If you ran across this claim, and that claim convinced you that it was a good idea to take out loans to attend DeVry simply because you’d make 15% more than you’d get after graduating from some other college, then you may be able to use that as your argument for Borrower’s Defense.

The key point here is that these statements are totally illegal, because they’re what’s known as “false advertising”, and that’s exactly the type of behavior that you need to include on your Borrower’s Defense Application.

Where Did DeVry Forgiveness Come From?

In late 2016, DeVry University finally admitted that its ads “misled prospective students”, and agreed to pay out $100,000,000 to settle a lawsuit with the Federal Trade Commission.

Under the terms of the settlement, DeVry was forced to allocate:

  • $49,400,000 for FTC to provide partial refunds to anyone who paid for DeVry classes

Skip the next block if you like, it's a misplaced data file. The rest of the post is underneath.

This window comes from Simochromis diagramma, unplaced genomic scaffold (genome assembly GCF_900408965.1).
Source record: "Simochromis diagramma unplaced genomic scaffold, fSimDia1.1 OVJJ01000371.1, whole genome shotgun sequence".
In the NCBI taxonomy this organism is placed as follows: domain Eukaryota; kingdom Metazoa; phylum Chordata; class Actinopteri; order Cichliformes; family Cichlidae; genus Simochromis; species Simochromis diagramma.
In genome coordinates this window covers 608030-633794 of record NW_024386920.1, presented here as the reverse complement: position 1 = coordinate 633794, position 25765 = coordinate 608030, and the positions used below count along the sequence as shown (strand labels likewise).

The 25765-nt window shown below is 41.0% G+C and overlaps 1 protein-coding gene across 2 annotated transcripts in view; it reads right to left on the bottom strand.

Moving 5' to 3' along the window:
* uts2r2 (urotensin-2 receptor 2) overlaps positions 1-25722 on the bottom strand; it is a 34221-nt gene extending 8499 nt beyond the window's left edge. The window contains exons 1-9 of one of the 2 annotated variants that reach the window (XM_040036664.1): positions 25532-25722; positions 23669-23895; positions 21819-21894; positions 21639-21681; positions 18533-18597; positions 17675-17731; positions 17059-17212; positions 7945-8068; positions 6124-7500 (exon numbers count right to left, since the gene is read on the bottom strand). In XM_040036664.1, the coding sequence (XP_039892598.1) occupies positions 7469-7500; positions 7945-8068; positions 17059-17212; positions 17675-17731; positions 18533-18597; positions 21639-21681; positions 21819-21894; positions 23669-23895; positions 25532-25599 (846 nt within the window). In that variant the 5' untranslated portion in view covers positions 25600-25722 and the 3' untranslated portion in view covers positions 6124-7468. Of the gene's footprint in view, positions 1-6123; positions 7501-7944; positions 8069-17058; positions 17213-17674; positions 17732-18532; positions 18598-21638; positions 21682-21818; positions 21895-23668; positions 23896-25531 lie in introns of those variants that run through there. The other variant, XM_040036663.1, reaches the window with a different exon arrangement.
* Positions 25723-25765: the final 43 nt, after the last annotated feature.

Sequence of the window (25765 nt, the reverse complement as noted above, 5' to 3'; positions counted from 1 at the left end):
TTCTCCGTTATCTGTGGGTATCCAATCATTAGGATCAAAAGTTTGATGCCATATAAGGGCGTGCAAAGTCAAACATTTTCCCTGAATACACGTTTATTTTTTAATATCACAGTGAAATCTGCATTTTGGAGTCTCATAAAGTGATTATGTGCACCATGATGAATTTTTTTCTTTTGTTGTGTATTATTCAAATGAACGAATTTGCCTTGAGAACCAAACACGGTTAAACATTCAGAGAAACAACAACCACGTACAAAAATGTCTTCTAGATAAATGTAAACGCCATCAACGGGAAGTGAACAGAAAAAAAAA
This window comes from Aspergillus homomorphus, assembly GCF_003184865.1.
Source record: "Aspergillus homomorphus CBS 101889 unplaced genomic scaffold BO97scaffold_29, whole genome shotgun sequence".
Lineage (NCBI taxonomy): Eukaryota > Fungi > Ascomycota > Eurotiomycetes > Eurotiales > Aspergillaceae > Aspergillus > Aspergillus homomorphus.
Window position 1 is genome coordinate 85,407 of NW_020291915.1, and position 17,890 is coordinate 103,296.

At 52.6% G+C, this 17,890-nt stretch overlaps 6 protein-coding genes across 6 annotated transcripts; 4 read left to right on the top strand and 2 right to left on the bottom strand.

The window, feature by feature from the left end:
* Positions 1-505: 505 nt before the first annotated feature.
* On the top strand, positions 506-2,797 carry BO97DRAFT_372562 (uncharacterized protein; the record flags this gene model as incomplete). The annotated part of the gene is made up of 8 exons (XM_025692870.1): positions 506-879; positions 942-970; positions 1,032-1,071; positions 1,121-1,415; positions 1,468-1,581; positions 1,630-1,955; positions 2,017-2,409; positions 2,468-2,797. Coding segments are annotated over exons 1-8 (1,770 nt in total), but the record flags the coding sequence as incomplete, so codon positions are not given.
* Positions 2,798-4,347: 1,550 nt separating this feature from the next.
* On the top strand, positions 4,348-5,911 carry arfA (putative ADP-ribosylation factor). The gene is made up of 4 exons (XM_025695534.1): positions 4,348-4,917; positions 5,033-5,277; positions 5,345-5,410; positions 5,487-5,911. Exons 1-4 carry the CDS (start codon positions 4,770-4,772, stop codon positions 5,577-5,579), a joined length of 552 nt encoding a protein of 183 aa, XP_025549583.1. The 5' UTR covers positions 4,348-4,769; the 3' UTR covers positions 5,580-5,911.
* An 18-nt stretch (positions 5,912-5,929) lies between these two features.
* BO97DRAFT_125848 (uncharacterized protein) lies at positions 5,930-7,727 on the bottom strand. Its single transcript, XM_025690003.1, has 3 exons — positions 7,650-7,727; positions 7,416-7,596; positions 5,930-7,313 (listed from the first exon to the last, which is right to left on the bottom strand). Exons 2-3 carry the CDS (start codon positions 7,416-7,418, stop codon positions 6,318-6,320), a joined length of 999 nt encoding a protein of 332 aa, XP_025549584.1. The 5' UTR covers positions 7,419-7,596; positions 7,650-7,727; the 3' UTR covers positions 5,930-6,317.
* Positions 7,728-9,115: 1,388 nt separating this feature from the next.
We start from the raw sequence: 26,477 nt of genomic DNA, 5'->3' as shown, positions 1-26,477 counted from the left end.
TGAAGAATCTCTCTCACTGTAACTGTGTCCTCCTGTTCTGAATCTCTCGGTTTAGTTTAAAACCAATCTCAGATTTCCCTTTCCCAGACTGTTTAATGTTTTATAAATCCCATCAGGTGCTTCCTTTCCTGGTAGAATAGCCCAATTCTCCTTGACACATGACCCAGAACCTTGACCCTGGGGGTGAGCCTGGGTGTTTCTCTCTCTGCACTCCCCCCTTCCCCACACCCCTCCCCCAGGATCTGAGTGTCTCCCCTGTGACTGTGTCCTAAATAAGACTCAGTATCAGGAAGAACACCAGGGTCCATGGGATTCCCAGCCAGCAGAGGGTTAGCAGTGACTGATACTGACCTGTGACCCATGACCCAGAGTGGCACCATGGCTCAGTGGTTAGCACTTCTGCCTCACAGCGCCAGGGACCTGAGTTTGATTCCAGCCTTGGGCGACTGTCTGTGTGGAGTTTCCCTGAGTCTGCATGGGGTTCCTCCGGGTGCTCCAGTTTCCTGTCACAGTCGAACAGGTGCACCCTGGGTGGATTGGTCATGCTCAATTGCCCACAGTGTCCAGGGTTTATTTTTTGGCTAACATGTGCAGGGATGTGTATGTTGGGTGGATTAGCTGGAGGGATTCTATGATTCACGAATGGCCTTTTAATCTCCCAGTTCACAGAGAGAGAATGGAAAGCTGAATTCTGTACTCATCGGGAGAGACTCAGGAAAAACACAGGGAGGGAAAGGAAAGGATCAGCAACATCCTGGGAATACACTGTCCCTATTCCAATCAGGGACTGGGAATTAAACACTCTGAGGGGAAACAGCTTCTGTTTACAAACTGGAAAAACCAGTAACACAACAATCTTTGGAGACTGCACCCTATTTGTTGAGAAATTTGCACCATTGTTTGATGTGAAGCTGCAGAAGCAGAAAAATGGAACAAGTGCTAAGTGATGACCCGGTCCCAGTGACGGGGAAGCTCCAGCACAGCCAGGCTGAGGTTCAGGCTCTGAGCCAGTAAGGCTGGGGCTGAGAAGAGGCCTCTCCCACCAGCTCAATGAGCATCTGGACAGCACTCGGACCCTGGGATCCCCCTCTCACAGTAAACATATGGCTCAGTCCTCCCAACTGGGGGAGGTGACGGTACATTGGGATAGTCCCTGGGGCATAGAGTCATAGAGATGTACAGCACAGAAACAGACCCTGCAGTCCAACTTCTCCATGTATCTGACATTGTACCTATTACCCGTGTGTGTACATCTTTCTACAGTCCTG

• $50,600,000 in loan forgiveness and debt forgiveness benefits to anyone who owes money to DeVry

These funds are available to anyone who attended DeVry between 2008 and 2015, with some of the students receiving money, and others qualifying for student loan debt relief benefits (debt forgiveness on their DeVry-related student loan debt).

But better yet, these funds are one of the only benefits packages providing Private Student Loan Forgiveness, in addition to the standard Federal Loan Forgiveness offered by so many other programs.

Typically, whenever programs like this are announced, benefits are only available to people with Federal Student Loans, so it’s pretty amazing that these benefits cover private student loans too.